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Pharyngeal Aponeurosis
Muscular System

Pharyngeal Aponeurosis

Aponeurosis pharyngea

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Structure/Morphology

The pharyngeal aponeurosis is a semicircular ring of dense connective tissue located posterior to the thyroid cartilage, between the mucosal and muscular layers of the pharynx (Netter, 2011).

The pharyngeal aponeurosis is not to be confused with the pharyngobasilar fascia, which is sometimes referred to as the same name.

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Anatomical Relations

The pharyngeal aponeurosis is located at the inferior margin of the inferior pharyngeal constrictor muscle and acts as the insertion for palatopharyngeus muscle (Okuda et al., 2008).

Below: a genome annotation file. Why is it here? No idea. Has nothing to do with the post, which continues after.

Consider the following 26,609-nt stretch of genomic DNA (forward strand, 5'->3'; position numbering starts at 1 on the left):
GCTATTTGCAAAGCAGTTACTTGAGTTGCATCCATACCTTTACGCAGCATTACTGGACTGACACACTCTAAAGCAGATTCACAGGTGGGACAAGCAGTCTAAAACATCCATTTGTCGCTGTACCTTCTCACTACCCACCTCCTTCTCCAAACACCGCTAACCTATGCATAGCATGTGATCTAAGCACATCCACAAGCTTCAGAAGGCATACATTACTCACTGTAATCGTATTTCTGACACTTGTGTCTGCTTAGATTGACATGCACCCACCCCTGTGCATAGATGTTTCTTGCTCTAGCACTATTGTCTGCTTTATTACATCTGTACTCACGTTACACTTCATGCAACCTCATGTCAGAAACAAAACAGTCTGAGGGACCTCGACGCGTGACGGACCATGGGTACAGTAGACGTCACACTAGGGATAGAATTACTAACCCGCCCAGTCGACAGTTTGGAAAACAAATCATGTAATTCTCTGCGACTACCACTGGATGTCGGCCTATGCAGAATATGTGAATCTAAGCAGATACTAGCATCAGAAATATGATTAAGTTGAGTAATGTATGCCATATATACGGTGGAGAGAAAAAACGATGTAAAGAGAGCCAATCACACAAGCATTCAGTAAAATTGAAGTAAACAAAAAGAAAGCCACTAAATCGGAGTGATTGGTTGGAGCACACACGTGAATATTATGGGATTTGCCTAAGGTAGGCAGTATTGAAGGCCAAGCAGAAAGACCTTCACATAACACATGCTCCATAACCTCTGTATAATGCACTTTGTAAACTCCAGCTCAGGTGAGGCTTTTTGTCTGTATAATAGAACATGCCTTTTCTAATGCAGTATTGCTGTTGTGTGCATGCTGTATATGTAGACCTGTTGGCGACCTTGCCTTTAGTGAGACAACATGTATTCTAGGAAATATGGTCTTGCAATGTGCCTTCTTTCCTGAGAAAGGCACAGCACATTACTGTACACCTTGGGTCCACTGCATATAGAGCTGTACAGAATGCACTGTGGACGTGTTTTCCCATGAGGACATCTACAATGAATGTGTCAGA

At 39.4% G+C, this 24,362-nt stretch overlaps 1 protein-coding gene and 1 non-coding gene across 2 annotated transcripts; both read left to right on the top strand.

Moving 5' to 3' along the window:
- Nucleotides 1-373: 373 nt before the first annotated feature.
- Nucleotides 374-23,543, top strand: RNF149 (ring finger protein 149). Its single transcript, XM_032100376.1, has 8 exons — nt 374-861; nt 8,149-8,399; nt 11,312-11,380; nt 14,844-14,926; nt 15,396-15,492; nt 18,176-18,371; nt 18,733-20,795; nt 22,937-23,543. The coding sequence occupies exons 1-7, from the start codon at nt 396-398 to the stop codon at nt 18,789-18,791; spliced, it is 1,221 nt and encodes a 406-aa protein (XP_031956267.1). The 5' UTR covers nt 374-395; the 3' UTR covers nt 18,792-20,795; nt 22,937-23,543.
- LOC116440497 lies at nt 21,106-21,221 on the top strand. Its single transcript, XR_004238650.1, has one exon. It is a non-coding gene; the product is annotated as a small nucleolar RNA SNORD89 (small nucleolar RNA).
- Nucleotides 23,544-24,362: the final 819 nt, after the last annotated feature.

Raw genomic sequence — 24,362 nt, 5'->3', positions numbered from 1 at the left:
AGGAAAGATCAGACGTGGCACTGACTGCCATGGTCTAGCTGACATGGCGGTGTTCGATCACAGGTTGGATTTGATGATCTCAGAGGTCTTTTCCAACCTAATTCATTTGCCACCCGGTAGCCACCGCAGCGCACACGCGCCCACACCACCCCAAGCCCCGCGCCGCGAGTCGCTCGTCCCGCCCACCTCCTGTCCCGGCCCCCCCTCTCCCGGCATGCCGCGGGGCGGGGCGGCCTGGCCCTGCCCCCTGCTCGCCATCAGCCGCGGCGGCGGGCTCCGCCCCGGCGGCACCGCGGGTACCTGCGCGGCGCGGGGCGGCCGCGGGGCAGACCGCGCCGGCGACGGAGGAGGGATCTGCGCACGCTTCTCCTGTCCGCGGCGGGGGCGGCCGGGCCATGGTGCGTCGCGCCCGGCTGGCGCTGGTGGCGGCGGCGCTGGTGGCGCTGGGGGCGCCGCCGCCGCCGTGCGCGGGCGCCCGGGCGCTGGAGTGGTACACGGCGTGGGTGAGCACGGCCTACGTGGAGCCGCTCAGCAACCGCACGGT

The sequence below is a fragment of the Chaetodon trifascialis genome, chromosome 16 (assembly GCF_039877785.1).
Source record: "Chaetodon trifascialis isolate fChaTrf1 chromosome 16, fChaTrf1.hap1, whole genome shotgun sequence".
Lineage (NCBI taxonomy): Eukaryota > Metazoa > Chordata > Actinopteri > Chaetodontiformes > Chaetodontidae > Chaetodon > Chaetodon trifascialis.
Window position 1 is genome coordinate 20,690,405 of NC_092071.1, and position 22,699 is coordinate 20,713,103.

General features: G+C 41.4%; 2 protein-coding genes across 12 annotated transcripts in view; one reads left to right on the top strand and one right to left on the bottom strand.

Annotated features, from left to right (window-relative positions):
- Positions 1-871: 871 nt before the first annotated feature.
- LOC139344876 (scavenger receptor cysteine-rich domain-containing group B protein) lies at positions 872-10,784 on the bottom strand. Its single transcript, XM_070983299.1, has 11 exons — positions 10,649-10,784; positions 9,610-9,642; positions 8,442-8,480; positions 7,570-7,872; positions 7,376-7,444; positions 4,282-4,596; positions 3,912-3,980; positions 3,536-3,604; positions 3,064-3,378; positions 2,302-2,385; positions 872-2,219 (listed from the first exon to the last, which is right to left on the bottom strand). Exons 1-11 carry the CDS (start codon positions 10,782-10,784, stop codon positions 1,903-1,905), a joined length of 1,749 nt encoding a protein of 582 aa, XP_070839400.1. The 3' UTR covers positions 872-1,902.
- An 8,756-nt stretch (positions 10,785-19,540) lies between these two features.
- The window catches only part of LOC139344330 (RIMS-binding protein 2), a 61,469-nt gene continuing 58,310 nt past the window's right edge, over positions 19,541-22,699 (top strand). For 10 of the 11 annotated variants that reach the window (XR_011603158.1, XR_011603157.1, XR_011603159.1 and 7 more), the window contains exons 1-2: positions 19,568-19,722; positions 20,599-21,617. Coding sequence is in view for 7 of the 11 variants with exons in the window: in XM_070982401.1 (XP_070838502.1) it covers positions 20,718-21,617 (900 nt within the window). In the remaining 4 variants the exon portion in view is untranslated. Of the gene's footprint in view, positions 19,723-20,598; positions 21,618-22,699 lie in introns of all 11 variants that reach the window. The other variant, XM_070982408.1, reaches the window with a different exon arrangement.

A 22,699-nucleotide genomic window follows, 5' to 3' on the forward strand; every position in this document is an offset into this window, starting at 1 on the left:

Function

The pharyngeal aponeurosis acts as an anchoring insertion for the palatopharyngeus muscle, allowing it to pull the pharynx superiorly during swallowing.

References

Netter, F. H. (2011) Atlas of Human Anatomy. Netter Basic Science Series: Saunders/Elsevier.

Okuda, S., Abe, S., Kim, H. J., Agematsu, H., Mitarashi, S., Tamatsu, Y. and Ide, Y. (2008) 'Morphologic characteristics of palatopharyngeal muscle', Dysphagia, 23(3), pp. 258-66.

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Pharyngobasilar Fascia

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The pharyngobasilar fascia, a tough aponeurosis, is the cranial extension of the superior constrictor muscle from the level of the soft palate to the base of the skull.

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